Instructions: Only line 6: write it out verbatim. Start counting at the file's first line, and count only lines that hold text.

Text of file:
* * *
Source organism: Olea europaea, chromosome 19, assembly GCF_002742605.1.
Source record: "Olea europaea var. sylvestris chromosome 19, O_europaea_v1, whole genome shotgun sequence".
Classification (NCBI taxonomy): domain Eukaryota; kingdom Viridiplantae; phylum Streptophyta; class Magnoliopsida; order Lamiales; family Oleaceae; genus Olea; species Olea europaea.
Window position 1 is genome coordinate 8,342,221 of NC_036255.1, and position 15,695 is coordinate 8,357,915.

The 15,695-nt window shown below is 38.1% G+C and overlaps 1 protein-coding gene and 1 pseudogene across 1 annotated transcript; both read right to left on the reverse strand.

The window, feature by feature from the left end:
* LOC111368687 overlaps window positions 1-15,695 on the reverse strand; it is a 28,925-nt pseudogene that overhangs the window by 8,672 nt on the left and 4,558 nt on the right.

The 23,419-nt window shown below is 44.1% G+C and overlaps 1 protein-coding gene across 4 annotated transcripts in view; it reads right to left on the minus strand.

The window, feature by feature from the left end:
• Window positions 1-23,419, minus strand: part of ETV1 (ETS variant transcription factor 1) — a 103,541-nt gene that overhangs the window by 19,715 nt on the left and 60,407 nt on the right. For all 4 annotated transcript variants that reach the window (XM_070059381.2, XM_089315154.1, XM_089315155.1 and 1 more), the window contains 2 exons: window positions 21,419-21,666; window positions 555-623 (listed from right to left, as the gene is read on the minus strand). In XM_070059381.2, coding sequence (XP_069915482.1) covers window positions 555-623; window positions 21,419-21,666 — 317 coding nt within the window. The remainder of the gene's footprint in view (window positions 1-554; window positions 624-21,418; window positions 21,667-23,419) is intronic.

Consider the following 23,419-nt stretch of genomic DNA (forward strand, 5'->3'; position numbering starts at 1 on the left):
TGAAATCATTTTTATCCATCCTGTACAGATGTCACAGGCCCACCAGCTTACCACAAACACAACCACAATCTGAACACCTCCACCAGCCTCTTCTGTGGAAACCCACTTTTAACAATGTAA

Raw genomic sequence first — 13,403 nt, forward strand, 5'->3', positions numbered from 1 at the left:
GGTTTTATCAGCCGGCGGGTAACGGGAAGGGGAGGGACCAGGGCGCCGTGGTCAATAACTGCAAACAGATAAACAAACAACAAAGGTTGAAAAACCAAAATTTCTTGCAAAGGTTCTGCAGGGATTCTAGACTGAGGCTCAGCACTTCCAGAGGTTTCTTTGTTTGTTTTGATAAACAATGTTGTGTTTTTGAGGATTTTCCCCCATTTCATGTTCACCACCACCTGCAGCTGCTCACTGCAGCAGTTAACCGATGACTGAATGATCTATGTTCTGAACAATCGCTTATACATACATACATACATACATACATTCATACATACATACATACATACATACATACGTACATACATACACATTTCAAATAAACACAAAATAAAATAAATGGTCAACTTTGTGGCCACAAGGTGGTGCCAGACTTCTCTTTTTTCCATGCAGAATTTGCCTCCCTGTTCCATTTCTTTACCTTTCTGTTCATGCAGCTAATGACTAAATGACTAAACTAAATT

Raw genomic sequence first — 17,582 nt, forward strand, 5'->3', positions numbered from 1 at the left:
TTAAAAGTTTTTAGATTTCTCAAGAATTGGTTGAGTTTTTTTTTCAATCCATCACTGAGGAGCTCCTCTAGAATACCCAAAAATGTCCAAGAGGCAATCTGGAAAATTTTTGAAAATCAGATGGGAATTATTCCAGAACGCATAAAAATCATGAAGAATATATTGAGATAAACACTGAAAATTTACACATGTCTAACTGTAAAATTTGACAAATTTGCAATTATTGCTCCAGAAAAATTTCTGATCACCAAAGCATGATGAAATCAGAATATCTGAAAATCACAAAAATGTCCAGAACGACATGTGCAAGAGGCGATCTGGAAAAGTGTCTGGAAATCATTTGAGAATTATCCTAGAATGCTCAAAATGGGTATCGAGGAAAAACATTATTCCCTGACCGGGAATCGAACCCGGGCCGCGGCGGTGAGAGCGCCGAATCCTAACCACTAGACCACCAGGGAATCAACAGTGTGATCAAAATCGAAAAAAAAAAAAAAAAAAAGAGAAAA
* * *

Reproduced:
The window, feature by feature from the left end: